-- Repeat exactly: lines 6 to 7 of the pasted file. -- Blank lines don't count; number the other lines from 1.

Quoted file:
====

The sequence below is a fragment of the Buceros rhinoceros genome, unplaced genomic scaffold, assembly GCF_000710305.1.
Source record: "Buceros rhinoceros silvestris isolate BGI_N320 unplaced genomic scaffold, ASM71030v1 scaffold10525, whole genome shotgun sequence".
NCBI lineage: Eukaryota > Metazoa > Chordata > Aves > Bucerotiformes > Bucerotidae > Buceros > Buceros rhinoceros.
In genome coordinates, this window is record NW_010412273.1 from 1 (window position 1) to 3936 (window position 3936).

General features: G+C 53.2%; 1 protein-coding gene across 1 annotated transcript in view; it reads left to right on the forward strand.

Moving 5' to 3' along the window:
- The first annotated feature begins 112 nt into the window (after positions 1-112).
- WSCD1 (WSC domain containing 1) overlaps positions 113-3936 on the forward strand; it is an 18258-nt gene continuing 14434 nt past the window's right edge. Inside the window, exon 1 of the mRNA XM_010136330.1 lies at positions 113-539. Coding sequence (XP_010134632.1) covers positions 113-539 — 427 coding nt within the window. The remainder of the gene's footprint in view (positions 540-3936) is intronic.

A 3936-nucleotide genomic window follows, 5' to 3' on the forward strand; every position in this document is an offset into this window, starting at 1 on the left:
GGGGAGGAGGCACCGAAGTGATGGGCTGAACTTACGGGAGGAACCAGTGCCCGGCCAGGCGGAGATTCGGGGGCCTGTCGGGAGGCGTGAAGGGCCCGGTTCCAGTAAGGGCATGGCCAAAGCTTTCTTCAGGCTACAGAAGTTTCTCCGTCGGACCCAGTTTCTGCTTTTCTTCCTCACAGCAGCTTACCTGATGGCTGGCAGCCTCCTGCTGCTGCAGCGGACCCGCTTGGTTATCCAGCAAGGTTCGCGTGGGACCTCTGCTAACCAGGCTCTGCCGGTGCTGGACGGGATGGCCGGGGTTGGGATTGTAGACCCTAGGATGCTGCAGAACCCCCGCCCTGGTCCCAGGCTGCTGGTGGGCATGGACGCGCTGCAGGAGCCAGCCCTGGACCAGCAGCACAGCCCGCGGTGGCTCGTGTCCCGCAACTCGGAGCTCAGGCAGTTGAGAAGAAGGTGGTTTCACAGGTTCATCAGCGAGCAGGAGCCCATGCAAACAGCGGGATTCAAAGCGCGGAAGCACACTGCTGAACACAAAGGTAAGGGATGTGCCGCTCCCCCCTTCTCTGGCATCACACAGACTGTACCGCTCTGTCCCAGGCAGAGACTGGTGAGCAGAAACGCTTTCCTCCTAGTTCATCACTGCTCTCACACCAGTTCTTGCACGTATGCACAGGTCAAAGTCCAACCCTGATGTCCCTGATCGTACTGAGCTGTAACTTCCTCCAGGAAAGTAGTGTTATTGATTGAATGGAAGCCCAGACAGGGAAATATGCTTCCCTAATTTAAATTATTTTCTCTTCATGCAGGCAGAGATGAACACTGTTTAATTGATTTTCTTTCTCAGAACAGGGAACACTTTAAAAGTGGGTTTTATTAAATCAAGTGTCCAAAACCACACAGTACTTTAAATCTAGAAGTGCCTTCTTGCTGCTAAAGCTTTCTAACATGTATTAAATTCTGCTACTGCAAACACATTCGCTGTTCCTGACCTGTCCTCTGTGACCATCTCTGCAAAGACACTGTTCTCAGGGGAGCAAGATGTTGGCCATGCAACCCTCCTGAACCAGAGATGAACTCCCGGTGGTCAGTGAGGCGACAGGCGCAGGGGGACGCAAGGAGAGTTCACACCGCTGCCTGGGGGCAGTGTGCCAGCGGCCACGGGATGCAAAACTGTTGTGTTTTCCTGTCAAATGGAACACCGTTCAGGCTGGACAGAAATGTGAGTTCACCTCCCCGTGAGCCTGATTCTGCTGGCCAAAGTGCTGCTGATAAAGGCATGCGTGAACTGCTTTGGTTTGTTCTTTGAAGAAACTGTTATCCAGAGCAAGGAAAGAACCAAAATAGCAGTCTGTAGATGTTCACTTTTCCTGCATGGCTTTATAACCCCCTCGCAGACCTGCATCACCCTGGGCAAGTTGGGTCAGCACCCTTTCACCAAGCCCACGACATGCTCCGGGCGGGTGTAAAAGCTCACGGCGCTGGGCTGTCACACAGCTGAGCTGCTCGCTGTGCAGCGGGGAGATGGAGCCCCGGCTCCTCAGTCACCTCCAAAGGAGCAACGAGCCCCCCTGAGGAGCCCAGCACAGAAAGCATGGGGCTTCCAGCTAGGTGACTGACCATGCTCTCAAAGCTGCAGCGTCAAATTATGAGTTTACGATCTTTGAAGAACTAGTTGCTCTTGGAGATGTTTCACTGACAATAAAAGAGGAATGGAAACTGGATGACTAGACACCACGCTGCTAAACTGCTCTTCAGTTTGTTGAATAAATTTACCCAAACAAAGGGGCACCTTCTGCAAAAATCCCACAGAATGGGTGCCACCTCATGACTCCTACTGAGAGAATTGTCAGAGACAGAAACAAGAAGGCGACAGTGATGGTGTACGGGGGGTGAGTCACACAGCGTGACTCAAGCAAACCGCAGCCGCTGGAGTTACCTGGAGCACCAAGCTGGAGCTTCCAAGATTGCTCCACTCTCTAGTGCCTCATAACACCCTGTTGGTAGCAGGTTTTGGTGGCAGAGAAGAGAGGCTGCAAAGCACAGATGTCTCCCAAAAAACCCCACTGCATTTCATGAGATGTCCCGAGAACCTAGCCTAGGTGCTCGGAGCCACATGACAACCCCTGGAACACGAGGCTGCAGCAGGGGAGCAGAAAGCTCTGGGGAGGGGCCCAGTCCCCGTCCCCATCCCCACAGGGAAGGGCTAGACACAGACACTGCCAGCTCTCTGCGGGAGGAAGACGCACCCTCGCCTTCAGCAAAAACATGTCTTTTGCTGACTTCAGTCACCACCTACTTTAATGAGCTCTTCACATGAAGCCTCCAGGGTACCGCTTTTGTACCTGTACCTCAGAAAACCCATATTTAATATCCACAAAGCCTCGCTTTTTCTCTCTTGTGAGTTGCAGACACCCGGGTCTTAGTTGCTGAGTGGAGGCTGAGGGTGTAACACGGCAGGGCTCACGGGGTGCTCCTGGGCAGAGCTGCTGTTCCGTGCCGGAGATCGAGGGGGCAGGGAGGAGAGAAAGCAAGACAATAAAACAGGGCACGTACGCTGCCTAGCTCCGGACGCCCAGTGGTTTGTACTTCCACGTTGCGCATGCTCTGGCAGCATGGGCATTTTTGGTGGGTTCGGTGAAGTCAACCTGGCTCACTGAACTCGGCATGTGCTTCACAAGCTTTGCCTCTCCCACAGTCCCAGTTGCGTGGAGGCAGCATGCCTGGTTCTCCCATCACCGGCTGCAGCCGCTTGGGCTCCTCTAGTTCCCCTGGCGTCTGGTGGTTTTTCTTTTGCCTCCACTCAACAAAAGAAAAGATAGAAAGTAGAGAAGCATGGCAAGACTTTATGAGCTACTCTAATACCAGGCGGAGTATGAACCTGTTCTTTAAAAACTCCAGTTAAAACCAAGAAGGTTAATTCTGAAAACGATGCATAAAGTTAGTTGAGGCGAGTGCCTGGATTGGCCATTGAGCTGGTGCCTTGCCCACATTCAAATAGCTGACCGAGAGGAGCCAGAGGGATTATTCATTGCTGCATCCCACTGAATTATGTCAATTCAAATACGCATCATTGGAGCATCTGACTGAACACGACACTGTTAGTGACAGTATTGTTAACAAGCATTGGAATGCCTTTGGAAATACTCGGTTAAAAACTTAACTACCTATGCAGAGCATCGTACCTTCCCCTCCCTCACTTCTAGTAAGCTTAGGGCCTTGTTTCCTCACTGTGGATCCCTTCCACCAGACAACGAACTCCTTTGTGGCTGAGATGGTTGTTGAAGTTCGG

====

Moving 5' to 3' along the window:
- The first annotated feature begins 112 nt into the window (after positions 1-112).